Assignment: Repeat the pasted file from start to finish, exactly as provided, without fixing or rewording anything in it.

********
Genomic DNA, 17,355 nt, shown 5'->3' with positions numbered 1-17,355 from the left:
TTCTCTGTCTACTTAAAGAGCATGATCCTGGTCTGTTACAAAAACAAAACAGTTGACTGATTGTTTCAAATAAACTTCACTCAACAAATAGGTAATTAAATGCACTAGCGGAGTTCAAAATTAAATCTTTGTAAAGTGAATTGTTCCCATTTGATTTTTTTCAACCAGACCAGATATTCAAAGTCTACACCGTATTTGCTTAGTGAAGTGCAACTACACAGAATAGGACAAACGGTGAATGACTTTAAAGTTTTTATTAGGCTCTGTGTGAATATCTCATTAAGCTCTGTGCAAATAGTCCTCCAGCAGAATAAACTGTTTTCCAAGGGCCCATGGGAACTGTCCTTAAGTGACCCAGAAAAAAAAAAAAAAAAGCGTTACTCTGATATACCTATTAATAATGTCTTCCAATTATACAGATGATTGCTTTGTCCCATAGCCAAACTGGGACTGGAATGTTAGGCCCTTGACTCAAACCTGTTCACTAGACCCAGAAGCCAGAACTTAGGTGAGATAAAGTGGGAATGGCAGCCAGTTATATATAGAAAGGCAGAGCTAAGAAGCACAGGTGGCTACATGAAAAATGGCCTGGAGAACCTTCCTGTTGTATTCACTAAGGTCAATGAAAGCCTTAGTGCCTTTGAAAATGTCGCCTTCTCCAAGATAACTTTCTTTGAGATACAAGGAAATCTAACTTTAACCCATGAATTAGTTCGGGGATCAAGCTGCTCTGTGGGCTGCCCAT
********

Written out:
Genomic DNA, 17,355 nt, shown 5'->3' with positions numbered 1-17,355 from the left:
TTCTCTGTCTACTTAAAGAGCATGATCCTGGTCTGTTACAAAAACAAAACAGTTGACTGATTGTTTCAAATAAACTTCACTCAACAAATAGGTAATTAAATGCACTAGCGGAGTTCAAAATTAAATCTTTGTAAAGTGAATTGTTCCCATTTGATTTTTTTCAACCAGACCAGATATTCAAAGTCTACACCGTATTTGCTTAGTGAAGTGCAACTACACAGAATAGGACAAACGGTGAATGACTTTAAAGTTTTTATTAGGCTCTGTGTGAATATCTCATTAAGCTCTGTGCAAATAGTCCTCCAGCAGAATAAACTGTTTTCCAAGGGCCCATGGGAACTGTCCTTAAGTGACCCAGAAAAAAAAAAAAAAAAGCGTTACTCTGATATACCTATTAATAATGTCTTCCAATTATACAGATGATTGCTTTGTCCCATAGCCAAACTGGGACTGGAATGTTAGGCCCTTGACTCAAACCTGTTCACTAGACCCAGAAGCCAGAACTTAGGTGAGATAAAGTGGGAATGGCAGCCAGTTATATATAGAAAGGCAGAGCTAAGAAGCACAGGTGGCTACATGAAAAATGGCCTGGAGAACCTTCCTGTTGTATTCACTAAGGTCAATGAAAGCCTTAGTGCCTTTGAAAATGTCGCCTTCTCCAAGATAACTTTCTTTGAGATACAAGGAAATCTAACTTTAACCCATGAATTAGTTCGGGGATCAAGCTGCTCTGTGGGCTGCCCAT